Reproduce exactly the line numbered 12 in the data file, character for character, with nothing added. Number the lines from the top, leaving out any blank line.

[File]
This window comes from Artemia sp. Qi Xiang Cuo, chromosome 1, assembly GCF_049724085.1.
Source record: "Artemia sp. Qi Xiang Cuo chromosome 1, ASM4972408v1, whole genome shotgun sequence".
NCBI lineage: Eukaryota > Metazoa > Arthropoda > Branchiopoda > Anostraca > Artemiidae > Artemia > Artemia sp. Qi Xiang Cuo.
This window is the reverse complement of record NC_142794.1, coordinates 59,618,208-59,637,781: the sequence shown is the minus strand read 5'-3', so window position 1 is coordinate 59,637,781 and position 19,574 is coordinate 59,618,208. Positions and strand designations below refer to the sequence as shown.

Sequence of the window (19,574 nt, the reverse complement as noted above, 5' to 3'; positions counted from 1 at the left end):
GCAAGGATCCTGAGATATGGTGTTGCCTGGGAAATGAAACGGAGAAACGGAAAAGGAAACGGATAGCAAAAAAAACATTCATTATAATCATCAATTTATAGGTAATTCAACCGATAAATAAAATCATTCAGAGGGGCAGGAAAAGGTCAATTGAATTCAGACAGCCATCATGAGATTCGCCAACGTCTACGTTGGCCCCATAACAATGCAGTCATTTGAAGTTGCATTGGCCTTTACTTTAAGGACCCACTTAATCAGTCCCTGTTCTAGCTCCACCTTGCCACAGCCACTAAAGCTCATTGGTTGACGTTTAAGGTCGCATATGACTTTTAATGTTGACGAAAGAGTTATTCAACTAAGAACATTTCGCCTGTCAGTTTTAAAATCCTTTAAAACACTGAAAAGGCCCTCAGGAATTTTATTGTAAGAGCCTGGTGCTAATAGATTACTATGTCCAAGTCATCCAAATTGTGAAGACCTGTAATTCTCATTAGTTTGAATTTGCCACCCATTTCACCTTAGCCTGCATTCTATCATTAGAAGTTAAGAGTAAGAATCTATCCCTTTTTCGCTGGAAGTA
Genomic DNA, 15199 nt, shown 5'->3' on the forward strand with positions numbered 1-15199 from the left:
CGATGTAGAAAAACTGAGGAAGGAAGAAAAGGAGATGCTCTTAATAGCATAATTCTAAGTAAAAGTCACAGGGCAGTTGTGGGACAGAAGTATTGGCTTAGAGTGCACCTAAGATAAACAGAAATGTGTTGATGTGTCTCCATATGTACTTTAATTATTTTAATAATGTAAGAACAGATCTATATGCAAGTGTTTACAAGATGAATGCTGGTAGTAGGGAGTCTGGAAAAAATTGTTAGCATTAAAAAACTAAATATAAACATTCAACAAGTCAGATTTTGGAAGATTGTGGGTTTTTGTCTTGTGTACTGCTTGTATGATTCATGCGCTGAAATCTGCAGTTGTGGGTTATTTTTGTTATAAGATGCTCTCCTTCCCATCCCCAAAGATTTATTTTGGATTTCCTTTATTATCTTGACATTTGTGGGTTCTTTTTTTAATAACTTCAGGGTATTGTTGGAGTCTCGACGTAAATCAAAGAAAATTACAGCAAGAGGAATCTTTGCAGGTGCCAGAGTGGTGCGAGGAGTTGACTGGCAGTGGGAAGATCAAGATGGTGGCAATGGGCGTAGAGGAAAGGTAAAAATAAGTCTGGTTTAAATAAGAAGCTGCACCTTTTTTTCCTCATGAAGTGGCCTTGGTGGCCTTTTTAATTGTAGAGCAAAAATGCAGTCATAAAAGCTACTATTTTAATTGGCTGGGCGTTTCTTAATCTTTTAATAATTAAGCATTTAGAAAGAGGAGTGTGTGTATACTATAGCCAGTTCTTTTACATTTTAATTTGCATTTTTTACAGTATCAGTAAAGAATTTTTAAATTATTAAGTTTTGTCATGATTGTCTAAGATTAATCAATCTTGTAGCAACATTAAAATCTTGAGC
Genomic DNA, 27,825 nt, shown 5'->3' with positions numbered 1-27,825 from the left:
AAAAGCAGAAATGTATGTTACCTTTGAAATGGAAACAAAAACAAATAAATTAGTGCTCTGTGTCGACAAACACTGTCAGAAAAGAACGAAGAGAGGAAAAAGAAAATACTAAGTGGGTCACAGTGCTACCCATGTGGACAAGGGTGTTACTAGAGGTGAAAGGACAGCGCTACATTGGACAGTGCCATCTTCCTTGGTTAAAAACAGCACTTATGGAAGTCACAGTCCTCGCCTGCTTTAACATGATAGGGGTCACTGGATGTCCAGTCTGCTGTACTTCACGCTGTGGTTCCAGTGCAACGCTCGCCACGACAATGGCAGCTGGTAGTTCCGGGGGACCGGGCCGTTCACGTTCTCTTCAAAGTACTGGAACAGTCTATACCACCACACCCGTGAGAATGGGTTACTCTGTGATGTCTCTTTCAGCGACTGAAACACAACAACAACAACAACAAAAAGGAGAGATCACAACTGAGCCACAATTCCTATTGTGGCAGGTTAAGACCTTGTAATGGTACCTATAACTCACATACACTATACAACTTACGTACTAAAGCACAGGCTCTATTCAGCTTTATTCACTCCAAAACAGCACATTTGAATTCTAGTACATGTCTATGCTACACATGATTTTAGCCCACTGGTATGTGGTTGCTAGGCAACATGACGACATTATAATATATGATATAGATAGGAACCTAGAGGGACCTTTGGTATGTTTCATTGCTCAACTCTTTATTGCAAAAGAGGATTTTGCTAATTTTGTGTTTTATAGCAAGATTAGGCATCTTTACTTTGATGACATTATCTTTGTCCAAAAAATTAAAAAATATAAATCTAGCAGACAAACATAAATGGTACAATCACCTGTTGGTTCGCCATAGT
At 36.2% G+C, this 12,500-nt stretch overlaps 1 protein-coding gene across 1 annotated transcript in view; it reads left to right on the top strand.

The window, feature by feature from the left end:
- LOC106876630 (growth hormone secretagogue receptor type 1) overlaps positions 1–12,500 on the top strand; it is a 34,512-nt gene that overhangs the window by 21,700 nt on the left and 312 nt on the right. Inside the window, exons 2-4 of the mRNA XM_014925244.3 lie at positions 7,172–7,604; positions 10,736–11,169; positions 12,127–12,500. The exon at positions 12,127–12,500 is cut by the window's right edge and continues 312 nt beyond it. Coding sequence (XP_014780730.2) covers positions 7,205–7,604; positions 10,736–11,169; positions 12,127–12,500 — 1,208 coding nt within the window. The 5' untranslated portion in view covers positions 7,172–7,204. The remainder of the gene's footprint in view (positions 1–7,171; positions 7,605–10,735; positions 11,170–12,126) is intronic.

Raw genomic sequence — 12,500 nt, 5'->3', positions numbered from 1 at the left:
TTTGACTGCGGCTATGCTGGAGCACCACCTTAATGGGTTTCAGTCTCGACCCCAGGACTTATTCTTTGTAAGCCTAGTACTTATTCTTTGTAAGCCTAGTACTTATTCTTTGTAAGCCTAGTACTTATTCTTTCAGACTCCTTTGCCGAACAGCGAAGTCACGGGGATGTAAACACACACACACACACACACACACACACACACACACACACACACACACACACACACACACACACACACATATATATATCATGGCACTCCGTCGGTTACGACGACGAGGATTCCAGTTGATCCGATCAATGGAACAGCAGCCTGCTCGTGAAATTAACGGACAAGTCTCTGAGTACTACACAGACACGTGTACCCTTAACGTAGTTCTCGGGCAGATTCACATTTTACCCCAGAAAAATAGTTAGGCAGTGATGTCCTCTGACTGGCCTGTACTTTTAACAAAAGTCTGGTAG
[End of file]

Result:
The window, feature by feature from the left end: